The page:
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Entries in Cloud (1)

Monday
Jan162012

Have you considered the Cloud?

I’ve been in and around data centers my whole life.  My first job “in the business” was as the “3 until the work is done” computer operator for a large amusement park.  For years and years, the accepted norm was for companies to house their own data centers.

I’m a full convert now.  Unless a company’s needs are for large (over twenty thousand square feet) or ultra-secure data centers, using a co-lo or managed services provider makes imminent sense.  We’ve previously covered how to select a co-lo provider and we’ve helped many organizations with evaluation, selection and migration to co-lo.

Simply put, the facilities capital costs for smaller data center needs are often cost prohibitive.  Frankly, the bottom line is organizations should better use those funds for providing increased value.

Often organizations move an existing data center into the co-location facility.

If an organization is doing a co-location play, and buying new equipment for the co-lo, we ask, “Have you considered the Cloud?”  Often the answer is NO…and it’s time organizations open their minds to the “Cloud.”

Cloud computing is the delivery of computing as a service where shared resources, software, and information are provided as a metered service over a network (often the Internet). 

The “Cloud” is made up of industry standard components (although some high end cloud providers do their own hardware designs.)   The “Secret Sauce” is in the provisioning software providing the ability to spin up an instance and billing.

As an example, take NaviSite, a Time Warner Cable provider of cloud services.

 

Source : http://www.navisite.com/technology-navicloud-platform-architecture.htm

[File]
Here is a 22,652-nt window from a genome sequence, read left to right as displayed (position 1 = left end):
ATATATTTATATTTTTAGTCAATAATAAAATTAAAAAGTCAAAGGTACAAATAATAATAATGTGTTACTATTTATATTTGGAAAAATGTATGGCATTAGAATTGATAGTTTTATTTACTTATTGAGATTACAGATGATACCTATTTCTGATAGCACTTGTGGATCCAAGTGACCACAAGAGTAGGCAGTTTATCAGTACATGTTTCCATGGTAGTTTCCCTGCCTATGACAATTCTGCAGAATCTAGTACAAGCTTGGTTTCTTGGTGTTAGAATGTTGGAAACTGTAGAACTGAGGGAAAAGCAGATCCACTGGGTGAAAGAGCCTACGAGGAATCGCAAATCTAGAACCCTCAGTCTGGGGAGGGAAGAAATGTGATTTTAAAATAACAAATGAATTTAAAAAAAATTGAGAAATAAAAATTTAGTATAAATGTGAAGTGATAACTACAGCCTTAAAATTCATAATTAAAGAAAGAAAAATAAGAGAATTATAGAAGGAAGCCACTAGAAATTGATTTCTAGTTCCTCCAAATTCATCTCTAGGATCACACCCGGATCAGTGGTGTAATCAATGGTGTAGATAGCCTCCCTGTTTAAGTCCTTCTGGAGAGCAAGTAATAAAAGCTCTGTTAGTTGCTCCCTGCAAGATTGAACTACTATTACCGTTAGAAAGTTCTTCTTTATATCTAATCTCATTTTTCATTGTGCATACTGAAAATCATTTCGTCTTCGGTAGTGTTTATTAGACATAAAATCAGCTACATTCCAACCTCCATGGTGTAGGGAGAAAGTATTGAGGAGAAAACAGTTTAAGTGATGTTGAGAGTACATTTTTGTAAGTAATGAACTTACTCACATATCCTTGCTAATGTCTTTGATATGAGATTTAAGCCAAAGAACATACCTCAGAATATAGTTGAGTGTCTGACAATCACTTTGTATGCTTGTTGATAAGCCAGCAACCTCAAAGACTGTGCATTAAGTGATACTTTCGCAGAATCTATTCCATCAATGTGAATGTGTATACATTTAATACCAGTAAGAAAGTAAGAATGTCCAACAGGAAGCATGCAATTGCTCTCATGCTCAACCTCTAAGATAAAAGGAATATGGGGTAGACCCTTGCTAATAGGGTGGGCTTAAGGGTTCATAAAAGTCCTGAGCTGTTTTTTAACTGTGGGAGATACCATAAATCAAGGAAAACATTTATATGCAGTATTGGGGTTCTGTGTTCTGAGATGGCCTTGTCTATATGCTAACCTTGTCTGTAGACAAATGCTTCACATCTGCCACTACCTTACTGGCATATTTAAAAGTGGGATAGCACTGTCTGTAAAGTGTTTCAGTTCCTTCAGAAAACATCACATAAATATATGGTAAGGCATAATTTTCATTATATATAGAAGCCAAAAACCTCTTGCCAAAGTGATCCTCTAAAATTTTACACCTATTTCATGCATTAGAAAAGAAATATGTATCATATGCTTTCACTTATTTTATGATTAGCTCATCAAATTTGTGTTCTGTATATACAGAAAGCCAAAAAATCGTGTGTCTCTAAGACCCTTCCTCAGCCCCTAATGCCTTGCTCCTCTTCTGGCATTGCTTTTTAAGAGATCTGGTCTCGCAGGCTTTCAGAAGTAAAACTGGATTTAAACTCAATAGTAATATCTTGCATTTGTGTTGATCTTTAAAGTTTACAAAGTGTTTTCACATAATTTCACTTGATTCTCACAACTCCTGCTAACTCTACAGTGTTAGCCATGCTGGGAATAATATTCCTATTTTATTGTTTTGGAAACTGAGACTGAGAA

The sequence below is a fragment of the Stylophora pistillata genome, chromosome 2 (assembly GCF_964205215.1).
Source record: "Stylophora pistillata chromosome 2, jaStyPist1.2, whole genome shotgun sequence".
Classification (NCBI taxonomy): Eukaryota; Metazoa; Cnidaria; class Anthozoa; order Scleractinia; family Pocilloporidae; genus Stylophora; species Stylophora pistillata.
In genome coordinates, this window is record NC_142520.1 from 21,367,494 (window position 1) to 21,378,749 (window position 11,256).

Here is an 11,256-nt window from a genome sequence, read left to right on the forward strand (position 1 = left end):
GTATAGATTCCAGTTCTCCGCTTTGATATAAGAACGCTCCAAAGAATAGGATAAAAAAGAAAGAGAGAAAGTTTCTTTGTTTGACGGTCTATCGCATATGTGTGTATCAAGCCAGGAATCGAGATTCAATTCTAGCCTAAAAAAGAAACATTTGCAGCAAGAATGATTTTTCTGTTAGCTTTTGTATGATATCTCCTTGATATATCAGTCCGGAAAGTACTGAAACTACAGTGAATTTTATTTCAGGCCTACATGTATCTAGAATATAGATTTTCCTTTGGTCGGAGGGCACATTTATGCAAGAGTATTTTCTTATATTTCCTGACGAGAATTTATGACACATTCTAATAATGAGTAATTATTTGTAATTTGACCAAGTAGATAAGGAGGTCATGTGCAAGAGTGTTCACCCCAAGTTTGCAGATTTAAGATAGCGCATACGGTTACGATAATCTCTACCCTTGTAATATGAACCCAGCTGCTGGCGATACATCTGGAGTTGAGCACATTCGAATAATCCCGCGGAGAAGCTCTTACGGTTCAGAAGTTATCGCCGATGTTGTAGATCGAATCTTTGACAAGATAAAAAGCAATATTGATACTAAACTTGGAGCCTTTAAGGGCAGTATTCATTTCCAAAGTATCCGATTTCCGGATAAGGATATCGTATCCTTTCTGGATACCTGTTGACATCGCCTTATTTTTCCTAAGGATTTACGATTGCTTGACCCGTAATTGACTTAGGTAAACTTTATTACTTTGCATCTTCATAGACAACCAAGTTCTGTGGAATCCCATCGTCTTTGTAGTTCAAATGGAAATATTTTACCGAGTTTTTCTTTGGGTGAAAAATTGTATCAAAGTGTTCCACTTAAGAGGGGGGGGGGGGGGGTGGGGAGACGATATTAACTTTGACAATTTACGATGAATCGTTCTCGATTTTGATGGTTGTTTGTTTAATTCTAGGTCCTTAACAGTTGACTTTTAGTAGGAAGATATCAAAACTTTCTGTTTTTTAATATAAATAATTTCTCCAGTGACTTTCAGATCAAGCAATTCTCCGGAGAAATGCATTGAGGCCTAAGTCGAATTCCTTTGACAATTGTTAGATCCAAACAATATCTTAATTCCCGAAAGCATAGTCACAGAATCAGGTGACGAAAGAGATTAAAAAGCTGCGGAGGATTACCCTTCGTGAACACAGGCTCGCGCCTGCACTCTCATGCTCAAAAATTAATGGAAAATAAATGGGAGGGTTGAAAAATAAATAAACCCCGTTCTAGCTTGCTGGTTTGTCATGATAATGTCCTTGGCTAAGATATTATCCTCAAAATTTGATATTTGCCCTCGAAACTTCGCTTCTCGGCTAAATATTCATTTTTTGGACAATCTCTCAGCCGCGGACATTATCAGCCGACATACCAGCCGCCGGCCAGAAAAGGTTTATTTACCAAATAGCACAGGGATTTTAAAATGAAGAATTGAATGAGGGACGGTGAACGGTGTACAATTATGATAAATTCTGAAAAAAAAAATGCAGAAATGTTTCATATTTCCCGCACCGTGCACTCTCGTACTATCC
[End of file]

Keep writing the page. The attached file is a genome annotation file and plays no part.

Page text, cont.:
As another example, Access Northeast provides a base level of cloud support:

 

Source http://www.accessnortheast.com/wp-content/uploads/2011/04/SecureCloudBack3.pdf

Again, industry standard components.

We see a cloud as an excellent vehicle for an organization to buy services as needed, quickly deploying,  and without large technical staffs.

The same can be said of Managed Services.  If your organization is going to do an Exchange 2010 migration, why not migrate to a professionally managed external service?  Companies offering managed services think about service and support models much differently than individual organizations because of scope and mass. 

The key to understanding the use of external providers is making sure your company understands the risk associated with providers and makes detailed evaluations.  Two guys in a garage can, in theory, spin up a cloud offering without the kind of infrastructure behind them we would expect.  Often, third party services can be used in evaluating alternatives, understanding the contractual implications, and assisting in the migration.

At Harvard Partners, we have no technical staff whatsoever, yet have fully supported phones, Exchange, web hosting and the like.  We fully leverage external services. 

The only thing I wish we had was occasional deskside support.  I have a nice new laptop sitting in a box yet continue using my older underpowered laptop as I just simply don’t choose to take the time to migrate. 

Take the time to challenge your organization’s technology paradigm!  You may find you are able to do things better, faster AND cheaper.